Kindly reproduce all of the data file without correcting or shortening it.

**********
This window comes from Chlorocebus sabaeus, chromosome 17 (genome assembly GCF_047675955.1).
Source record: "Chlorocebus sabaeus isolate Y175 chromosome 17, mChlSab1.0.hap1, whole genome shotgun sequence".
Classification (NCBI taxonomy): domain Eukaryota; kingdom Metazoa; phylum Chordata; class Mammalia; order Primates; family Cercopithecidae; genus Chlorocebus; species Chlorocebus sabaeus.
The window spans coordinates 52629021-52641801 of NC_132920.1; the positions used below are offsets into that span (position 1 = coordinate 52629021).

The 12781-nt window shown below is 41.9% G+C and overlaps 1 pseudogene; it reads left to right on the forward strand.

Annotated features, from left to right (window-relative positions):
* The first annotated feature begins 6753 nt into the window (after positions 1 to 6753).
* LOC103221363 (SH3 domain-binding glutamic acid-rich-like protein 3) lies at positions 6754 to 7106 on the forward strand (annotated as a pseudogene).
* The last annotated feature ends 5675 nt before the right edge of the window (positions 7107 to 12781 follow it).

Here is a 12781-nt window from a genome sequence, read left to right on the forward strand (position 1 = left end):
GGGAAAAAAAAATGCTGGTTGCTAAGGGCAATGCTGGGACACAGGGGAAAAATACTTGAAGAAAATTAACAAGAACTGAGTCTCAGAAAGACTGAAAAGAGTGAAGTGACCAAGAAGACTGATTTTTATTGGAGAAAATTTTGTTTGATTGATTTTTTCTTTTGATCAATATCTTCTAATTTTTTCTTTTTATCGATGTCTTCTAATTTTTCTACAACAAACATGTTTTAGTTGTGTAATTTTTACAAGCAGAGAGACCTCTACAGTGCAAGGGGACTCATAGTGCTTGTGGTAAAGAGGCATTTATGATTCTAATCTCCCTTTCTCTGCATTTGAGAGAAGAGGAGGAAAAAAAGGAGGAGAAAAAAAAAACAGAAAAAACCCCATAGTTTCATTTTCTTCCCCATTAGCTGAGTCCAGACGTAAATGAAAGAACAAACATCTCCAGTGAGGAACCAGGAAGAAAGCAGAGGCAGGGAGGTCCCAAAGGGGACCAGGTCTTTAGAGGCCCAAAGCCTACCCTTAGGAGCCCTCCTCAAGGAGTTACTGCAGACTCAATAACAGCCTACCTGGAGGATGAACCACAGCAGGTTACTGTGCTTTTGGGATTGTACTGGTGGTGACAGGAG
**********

This window comes from Chlorocebus sabaeus, chromosome 17 (genome assembly GCF_047675955.1).
Source record: "Chlorocebus sabaeus isolate Y175 chromosome 17, mChlSab1.0.hap1, whole genome shotgun sequence".
Classification (NCBI taxonomy): domain Eukaryota; kingdom Metazoa; phylum Chordata; class Mammalia; order Primates; family Cercopithecidae; genus Chlorocebus; species Chlorocebus sabaeus.
The window spans coordinates 52629021-52641801 of NC_132920.1; the positions used below are offsets into that span (position 1 = coordinate 52629021).

The 12781-nt window shown below is 41.9% G+C and overlaps 1 pseudogene; it reads left to right on the forward strand.

Annotated features, from left to right (window-relative positions):
* The first annotated feature begins 6753 nt into the window (after positions 1 to 6753).
* LOC103221363 (SH3 domain-binding glutamic acid-rich-like protein 3) lies at positions 6754 to 7106 on the forward strand (annotated as a pseudogene).
* The last annotated feature ends 5675 nt before the right edge of the window (positions 7107 to 12781 follow it).

Here is a 12781-nt window from a genome sequence, read left to right on the forward strand (position 1 = left end):
GGGAAAAAAAAATGCTGGTTGCTAAGGGCAATGCTGGGACACAGGGGAAAAATACTTGAAGAAAATTAACAAGAACTGAGTCTCAGAAAGACTGAAAAGAGTGAAGTGACCAAGAAGACTGATTTTTATTGGAGAAAATTTTGTTTGATTGATTTTTTCTTTTGATCAATATCTTCTAATTTTTTCTTTTTATCGATGTCTTCTAATTTTTCTACAACAAACATGTTTTAGTTGTGTAATTTTTACAAGCAGAGAGACCTCTACAGTGCAAGGGGACTCATAGTGCTTGTGGTAAAGAGGCATTTATGATTCTAATCTCCCTTTCTCTGCATTTGAGAGAAGAGGAGGAAAAAAAGGAGGAGAAAAAAAAAACAGAAAAAACCCCATAGTTTCATTTTCTTCCCCATTAGCTGAGTCCAGACGTAAATGAAAGAACAAACATCTCCAGTGAGGAACCAGGAAGAAAGCAGAGGCAGGGAGGTCCCAAAGGGGACCAGGTCTTTAGAGGCCCAAAGCCTACCCTTAGGAGCCCTCCTCAAGGAGTTACTGCAGACTCAATAACAGCCTACCTGGAGGATGAACCACAGCAGGTTACTGTGCTTTTGGGATTGTACTGGTGGTGACAGGAG